Around the world, businesses and communities are uniting in calls for a green recovery in the wake of COVID-19.
The pandemic shone a light on the vested interests’ intent on increasing plastic production of single-use products. A ‘tidal wave of plastic waste’ is already emerging as an outcome of the pandemic. Meanwhile, Big Plastic has been lobbying hard to equate single-use with hygiene, in the face of medical evidence to the contrary, and single-use bans have been repealed in various US states.
The fight for how we live in the future isn’t equal when there’s so much money invested in lobbying for old industries like fossil fuels and unnecessary, problematic single-use plastics.
Yet, this pandemic has also galvanised global action for change. We know that people, united, can overcome powerful lobby groups (remember smoking in restaurants?).
A world free from plastic waste
The call grows more urgent to shift away from hyper consumption to reduction, reuse, repair and, where the former options are not possible, recycling.
We cannot recycle our way out of this. Currently, only 9% of all plastic produced has been recycled meaning the rest sits in landfill or litters our environment, taking over 400 years to break down. For real change, we must make our consumption patterns more circular by shifting the focus to reduction, reuse and repair.
In June, over 100 scientists from 18 countries around the world signed a letter calling for increased reuse and highlighting that single-use is not a safer alternative:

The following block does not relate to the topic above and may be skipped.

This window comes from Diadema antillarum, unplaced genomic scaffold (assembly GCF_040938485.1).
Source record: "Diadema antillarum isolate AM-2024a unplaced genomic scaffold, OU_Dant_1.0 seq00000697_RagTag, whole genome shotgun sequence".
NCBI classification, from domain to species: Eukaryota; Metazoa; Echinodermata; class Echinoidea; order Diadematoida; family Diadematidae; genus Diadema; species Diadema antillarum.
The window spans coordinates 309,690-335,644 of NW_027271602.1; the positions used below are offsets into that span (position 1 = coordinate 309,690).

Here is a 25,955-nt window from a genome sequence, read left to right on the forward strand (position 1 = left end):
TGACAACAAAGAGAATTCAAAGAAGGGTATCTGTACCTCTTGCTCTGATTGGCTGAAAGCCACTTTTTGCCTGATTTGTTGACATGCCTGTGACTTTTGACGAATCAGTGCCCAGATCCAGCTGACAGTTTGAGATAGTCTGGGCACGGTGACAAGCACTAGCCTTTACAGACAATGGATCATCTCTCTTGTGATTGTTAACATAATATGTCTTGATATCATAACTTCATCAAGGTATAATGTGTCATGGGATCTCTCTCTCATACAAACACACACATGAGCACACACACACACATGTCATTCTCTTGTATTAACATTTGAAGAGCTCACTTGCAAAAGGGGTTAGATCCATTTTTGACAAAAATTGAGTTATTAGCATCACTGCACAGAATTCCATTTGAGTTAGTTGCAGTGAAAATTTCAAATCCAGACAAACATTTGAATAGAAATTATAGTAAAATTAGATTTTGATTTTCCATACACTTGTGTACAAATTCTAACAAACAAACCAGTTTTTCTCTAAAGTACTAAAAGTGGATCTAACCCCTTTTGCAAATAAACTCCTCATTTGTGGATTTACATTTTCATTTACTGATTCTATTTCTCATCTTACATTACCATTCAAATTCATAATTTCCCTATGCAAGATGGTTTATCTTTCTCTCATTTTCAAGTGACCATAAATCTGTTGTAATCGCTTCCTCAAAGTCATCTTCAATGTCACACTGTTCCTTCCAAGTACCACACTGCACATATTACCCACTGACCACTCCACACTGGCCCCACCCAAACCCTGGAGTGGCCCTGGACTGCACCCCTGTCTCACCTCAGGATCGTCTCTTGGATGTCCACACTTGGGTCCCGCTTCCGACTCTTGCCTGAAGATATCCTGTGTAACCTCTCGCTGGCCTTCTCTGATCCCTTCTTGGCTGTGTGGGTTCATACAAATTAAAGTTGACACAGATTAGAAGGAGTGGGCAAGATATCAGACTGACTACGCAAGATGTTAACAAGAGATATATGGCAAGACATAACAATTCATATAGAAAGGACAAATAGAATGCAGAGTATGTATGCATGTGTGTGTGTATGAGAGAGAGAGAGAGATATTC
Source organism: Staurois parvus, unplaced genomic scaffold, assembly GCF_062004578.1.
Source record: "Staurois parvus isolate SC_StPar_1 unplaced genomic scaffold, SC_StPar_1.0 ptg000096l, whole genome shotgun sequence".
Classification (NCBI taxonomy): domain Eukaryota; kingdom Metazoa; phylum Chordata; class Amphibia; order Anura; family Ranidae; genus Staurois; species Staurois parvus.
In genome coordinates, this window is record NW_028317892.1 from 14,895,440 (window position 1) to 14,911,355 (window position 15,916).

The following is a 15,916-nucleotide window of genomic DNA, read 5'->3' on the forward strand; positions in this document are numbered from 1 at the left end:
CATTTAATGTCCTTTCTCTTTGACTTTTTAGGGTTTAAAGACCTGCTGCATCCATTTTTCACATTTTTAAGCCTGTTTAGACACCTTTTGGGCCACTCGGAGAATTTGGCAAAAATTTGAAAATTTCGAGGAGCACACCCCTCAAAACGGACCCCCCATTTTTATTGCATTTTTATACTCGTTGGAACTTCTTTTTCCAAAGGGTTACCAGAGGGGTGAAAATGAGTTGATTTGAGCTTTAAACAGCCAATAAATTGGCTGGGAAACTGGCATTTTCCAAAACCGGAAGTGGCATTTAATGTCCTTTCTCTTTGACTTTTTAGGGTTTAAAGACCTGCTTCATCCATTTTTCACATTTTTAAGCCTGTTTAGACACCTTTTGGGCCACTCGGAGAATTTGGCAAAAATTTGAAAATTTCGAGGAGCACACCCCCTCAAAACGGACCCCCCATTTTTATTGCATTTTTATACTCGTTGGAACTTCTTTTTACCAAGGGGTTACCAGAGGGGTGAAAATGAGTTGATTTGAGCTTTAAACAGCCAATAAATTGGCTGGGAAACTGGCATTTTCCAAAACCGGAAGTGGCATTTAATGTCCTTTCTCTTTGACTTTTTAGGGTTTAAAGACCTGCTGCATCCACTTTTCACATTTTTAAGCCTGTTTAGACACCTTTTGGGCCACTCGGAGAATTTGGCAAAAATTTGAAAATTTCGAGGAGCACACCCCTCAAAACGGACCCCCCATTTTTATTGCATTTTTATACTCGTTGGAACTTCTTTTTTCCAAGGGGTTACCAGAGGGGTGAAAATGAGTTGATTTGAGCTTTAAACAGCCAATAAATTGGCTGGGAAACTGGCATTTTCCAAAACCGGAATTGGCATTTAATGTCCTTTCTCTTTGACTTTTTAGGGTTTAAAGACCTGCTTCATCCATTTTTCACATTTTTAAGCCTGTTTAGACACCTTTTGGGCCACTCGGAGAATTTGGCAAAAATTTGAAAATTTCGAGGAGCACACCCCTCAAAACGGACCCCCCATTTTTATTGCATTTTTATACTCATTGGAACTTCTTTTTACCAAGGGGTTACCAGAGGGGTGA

‘Reuse and refill systems are an essential part of addressing the plastic pollution crisis and moving away from a fossil fuel-based economy. They can create jobs and help build local economies... It is clear that reusable systems can be used safely by employing basic hygiene.’
Communities are also calling for action. A study of 1,800 Canadians undertaken in early June shows 86% of respondents want the government to proceed with the proposed national ban on single-use plastics by 2021. This is up from 81% in 2019.
Reduction and reuse underpin the green recovery. Pre pandemic, the reuse revolution was in full swing with bans on single-use plastic gaining traction around the world. While lockdown has been a stumbling block, it has also shown us how critical the reuse imperative is to the health of people and planet.
The post waste economy: our ‘new normal’
A circular economy can enable the world to replenish and thrive and is critical to address global environmental problems including the climate, waste and biodiversity crises.
Instead of the current, linear take-make-waste system, a circular system keeps products in play for as long as possible. Circular economies design reduced consumption, repair and reuse into the economic system.
It’s equally important in building jobs and rebooting the economy post-lockdown. McKinsey and International Labour Organisation modelling show that the circular economy could generate €1.8 trillion more for Europe by 2030 than would the current system and create 18 million more jobs globally by the same date. Similarly, Beyond Zero Emissions’ Million Jobs Plan and the UK Local Government Association’s Local Green Jobs plan both show jobs booms resulting from investment in green technologies and net zero commitments.
It starts with us
The green recovery begins with each of us, now. Adopting reuse is the start. As individuals we can commit to reuse and support cafes and roasters doing the same. Research shows that one of the biggest motivators to avoiding single-use is knowing others are doing the same. Lining up in the coffee queue with your KeepCup therefore not only has the immediate impact of diverting a single-use cup from landfill but signals intent to those around. Cafes and roasters further drive this, fostering permission and acceptance when they actively support reuse.
To demonstrate with purchasing decisions our desire for a green recovery is a powerful act.
It is about jobs creation and securing an equitable, waste free and biodiverse planet for future generations. Let’s take this opportunity and create the world we imagine.
This is an edited version of an article that first appeared on LinkedIn on 2 July, 2020.